Which trailblazing schemes are changing how we think about driving – and why should we care?
- Global emissions are a major contributor to the climate crisis
- Traffic management could potentially reduce urban pollution
- Trailblazer schemes could lead the way for global initiatives
The planet is at crisis point. Air pollution is a major concern for public and environmental health, with major changes needed to halt the damage being done. Experts are leading innovation around the world to change the way we drive and the cities we live in.
1. Adaptable batteriesElectric cars can massively reduce emissions, but ‘range anxiety’ – concerns about how far they can travel before running out of power – still a major hurdle for many would-be adopters. Two former Imperial College London graduates are developing electric car batteries that use innovative software and allows the charger to adapt to the unique needs of the battery
2. Smog-free buildings?Dutch designer Daan Roosegaarde created the Smog Free Project to promote healthier cities. The most attention-grabbing of his innovations was the Smog Free Tower – a seven-metre-high vacuum cleaner which turned smog into clean air using patented positive ionisation tech.
3. Running on H20While electric cars may be greener than ones which run on fossil fuels, manufacturing their batteries has an environmental impact. But some experts have optimised the process to cut carbon emissions to zero. Hydrogen fuel cells uses hydrogen gas to create electricity, producing H20 rather than carbon. Schemes around the world are looking at the power of hydrogen-fuelled vehicles – Bulgaria is hoping to open multiple fuelling stations of this kind in the near future.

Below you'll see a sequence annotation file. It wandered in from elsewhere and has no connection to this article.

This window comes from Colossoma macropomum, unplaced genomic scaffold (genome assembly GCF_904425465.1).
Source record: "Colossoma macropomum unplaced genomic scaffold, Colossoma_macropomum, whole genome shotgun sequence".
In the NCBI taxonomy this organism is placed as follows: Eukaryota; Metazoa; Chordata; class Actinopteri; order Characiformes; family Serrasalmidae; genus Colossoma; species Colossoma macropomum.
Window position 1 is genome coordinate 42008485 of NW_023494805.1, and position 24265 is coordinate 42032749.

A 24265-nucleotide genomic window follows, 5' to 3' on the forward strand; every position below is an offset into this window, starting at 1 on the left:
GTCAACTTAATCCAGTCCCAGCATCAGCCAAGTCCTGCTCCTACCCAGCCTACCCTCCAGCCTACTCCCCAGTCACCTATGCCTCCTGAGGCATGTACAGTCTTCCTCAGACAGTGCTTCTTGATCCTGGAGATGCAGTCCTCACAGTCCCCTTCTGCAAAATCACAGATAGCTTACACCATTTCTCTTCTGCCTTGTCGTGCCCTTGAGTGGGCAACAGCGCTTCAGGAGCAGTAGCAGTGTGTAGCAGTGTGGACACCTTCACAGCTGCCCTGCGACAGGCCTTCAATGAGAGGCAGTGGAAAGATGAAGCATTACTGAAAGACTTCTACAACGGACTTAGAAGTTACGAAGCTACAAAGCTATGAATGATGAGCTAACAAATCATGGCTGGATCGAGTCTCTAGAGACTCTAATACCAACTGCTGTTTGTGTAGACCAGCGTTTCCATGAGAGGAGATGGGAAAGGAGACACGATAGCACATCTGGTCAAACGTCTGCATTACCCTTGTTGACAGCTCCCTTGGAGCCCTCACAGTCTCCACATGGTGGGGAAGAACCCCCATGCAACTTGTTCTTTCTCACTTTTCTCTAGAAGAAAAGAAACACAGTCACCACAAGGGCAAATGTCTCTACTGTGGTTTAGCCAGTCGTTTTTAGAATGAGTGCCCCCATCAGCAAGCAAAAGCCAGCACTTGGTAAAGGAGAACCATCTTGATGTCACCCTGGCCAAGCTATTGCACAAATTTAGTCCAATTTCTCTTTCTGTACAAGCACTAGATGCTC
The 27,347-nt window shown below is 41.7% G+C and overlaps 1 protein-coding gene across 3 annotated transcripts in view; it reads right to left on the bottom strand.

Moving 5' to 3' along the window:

4. Air pollution big dataBioengineering graduates may have found a way to measure the levels of air pollution with data capture. They’ve created low-cost, stick-on sensors which make light work of measuring the quality of air in a city. Long term, this could mean massive amounts of data could be collected through an app – quickly highlighting the worst-affected areas.
5. App-based pooling schemesThe popularity of carpooling has led to similar solutions being provided in the sharing economy. Apps can allow people to hire scooters and bikes from practically anywhere. These systems – one of which has been piloted by software firm Bird – use GPS technology to enable users to pick-up and drop-off wherever they are.
6. Smart parking and traffic managementOne avoidable cause of carbon emissions is ‘idling’ – when a car’s engine is left running unnecessarily, at red lights or otherwise. Punitive schemes which fine drivers for idling may soon become law. Many manufacturers have also implemented stop-start technology on their vehicles to prevent cars idling at traffic lights.
7. Flying carsWhile flying cars might still be seen as a bit ‘out there’, research is being carried out to understand their environmental benefits. Reports suggest electric flying cars could reduce congestion, improve safety and massively reduce carbon emissions. Recent developments include Porsche partnering with Boeing on an electric flying car. More prototypes are already in the works and investment is increasing – though there’s still a long way to go.
8. Zero emissions cities
You’ve heard of low emissions zones, now meet the zero emission city. Following improvements in congestion and air quality due to the coronavirus (COVID-19) lockdown, the transport secretary announced a plan to have one UK city centre serve as a ‘showpiece’ zero emissions city, meaning only bikes, pedestrians and electric vehicles would be allowed in. Councillors in York have supported a bid, which could make York our very first zero emissions city.
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